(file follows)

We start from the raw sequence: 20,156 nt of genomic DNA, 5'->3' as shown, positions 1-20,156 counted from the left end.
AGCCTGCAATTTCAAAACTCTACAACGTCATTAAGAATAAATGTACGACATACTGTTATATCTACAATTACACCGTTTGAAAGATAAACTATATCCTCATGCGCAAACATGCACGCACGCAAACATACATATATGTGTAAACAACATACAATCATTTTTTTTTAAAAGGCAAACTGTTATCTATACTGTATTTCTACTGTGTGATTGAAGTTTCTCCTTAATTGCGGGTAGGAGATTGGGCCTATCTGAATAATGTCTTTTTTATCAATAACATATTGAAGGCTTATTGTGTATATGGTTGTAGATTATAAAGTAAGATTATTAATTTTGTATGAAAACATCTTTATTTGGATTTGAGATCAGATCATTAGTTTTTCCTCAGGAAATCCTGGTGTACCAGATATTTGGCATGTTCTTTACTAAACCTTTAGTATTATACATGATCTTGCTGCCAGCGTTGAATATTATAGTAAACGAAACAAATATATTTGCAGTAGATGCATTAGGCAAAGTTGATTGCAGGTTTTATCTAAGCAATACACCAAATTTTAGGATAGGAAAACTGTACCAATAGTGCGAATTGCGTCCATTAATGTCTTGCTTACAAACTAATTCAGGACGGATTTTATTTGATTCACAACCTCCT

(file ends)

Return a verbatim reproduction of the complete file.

We start from the raw sequence: 20,156 nt of genomic DNA, 5'->3' as shown, positions 1-20,156 counted from the left end.
AGCCTGCAATTTCAAAACTCTACAACGTCATTAAGAATAAATGTACGACATACTGTTATATCTACAATTACACCGTTTGAAAGATAAACTATATCCTCATGCGCAAACATGCACGCACGCAAACATACATATATGTGTAAACAACATACAATCATTTTTTTTTAAAAGGCAAACTGTTATCTATACTGTATTTCTACTGTGTGATTGAAGTTTCTCCTTAATTGCGGGTAGGAGATTGGGCCTATCTGAATAATGTCTTTTTTATCAATAACATATTGAAGGCTTATTGTGTATATGGTTGTAGATTATAAAGTAAGATTATTAATTTTGTATGAAAACATCTTTATTTGGATTTGAGATCAGATCATTAGTTTTTCCTCAGGAAATCCTGGTGTACCAGATATTTGGCATGTTCTTTACTAAACCTTTAGTATTATACATGATCTTGCTGCCAGCGTTGAATATTATAGTAAACGAAACAAATATATTTGCAGTAGATGCATTAGGCAAAGTTGATTGCAGGTTTTATCTAAGCAATACACCAAATTTTAGGATAGGAAAACTGTACCAATAGTGCGAATTGCGTCCATTAATGTCTTGCTTACAAACTAATTCAGGACGGATTTTATTTGATTCACAACCTCCT